"We don’t have the luxury of time here. It’s better to have values than just hide away."
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In the side room of a modest community centre-cum-café in East London, Fay Milton is a little flustered. “It’s been…” she struggles to find the words. Hectic? “Yeah, that’s one way of putting it.”
To be fair, she’s got a lot going on at the moment. Best known as the drummer of post-punk band Savages, one might expect Milton to have had a quieter period since the group went on hiatus following the touring cycle for their last record, 2016’s Adore Life. Apparently not. In the intervening years, she’s embarked upon new project 180dB with Savages bassist Ayse Hassan, toured internationally as a session drummer, and formed Music Declares Emergency, which is what I’m here to talk to her about.
“Basically, for me, everyone I’ve met who’s involved in the climate movement has had this moment where the penny drops and you realise how fucked we are,” she says, frankly. “I had that when I read This Changes Everything by Naomi Klein. It’s like eating the apple from the tree of knowledge – you can’t go back once you’ve read it, and you’ve got to do something about it.” So she did.
“At that point [in 2016], I was really deep in touring with Savages and I didn’t have much of an outlet,” she recalls. “I was going to parties and telling people the world is going to end, and it just felt like no-one cared. It was really frustrating. At that time my response to it was to make some videos about it, and I interviewed some really interesting people – Tom Morello from Rage Against The Machine, some people from NASA – but that felt like all I could do at that time. I tried to speak to people about making our touring a bit greener, but it didn’t seem to be as much of an issue for people at that point.” She’s visibly frustrated by the memory.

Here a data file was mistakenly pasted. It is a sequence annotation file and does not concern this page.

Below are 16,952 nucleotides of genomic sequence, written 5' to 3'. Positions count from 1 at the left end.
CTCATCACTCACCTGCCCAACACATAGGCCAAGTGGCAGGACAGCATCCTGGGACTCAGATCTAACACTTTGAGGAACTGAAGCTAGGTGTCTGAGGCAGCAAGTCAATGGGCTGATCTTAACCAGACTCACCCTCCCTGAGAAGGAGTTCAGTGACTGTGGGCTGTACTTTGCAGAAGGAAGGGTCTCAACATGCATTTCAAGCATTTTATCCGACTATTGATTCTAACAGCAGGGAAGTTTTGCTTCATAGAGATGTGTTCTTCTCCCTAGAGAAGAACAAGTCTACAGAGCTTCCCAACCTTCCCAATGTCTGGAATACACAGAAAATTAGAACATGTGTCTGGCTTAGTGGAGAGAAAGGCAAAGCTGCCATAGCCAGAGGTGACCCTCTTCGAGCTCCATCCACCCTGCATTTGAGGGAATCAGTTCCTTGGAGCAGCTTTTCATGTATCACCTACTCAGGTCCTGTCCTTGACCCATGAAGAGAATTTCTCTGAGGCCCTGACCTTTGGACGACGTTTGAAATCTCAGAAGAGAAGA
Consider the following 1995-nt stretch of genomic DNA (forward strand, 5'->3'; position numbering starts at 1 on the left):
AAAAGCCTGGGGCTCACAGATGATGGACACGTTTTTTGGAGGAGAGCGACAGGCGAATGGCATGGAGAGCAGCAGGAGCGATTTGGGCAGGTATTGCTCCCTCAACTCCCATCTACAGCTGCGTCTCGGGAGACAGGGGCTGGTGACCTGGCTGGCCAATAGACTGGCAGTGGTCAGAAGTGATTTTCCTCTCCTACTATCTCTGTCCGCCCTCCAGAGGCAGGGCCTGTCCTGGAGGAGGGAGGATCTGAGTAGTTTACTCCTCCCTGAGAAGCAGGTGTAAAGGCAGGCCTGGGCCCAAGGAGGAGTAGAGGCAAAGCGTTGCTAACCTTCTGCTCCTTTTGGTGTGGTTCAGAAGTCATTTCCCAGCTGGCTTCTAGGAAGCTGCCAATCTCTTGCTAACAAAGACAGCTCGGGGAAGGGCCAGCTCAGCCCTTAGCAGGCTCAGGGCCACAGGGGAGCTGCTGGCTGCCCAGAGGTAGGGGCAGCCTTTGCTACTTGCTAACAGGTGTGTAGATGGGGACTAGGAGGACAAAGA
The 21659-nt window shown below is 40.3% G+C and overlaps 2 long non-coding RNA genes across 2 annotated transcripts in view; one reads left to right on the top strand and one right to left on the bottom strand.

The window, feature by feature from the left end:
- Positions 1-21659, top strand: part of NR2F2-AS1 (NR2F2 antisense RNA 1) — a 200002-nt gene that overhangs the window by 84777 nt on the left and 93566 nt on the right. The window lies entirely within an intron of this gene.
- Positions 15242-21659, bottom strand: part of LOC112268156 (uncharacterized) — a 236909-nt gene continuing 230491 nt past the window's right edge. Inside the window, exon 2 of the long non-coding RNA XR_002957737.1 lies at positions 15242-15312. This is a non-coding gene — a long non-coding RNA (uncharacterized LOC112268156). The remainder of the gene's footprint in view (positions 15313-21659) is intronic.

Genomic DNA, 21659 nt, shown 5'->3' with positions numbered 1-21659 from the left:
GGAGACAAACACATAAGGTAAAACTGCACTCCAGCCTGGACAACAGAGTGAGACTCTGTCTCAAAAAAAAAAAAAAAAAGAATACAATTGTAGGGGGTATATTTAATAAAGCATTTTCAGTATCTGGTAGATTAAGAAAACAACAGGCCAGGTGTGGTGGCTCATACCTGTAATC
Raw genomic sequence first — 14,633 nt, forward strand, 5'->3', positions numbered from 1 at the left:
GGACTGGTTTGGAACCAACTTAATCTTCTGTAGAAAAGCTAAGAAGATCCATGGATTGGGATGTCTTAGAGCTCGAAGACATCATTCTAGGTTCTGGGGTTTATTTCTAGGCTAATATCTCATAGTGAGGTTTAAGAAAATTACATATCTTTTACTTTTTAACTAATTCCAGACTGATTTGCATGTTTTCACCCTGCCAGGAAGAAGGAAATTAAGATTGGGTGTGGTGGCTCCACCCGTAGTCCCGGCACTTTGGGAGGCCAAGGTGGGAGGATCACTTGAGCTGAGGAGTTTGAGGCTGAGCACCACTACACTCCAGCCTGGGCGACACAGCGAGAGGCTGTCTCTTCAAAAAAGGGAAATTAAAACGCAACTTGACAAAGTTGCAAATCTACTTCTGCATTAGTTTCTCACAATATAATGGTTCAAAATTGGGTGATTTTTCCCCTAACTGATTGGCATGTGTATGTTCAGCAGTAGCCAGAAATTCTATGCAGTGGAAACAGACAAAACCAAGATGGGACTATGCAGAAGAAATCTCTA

Fortunately, it was to become a more salient issue soon enough. In late 2018, a group of climate activists launched a new initiative, called Extinction Rebellion (XR), and Milton made sure that she was involved from its early days.
“It just felt like suddenly there was something that was hitting the nail on the head, and all these people were coming out of the woodwork who’d been thinking the same thing,” she says, and it was as a result of the Big Bang of XR that the founding elements of Music Declares Emergency began to coalesce – albeit with a literal ocean between them at first.
“I’d been working closely with XR on putting together the first Rebellion action. The week that it happened [the first long-term ‘occupation’ in April 2019], I had to go and play Coachella in California. It’s a fantasy land, in the middle of the desert but full of grass that’s watered all the time, it’s incredibly commercial and artificial… it’s a great festival but it’s a distillation of the fantasy world humans live in – like, this isn’t reality. And I was seeing all these images from my Whatsapp groups of what was happening in London, and it looked like fucking Woodstock, like I wanna be there.”
Yet at Coachella – arguably a bastardised, cash-soused descendent of the original, iconic Woodstock – nobody seemed to particularly care. This didn’t make any sense to Milton as she watched the actions unfold at home.
“It just felt like music needed to be part of this, because what was happening felt like festivals when I first went to them, with this real spirit of community and coming together. And if music’s ignoring what’s going on then music’s getting out of date and needs to change. Music represents society and if it’s moving into this fantasy world, that’s not cool.
“Anyway, I got back and it was the last day of the Rebellion, and there was this citizen’s assembly in Marble Arch. I just bawled my eyes out crying because it was so emotional.”
That night, invigorated by what she’d seen, she resolved to start a music-specific climate initiative, and began laying the foundations for Music Declares Emergency.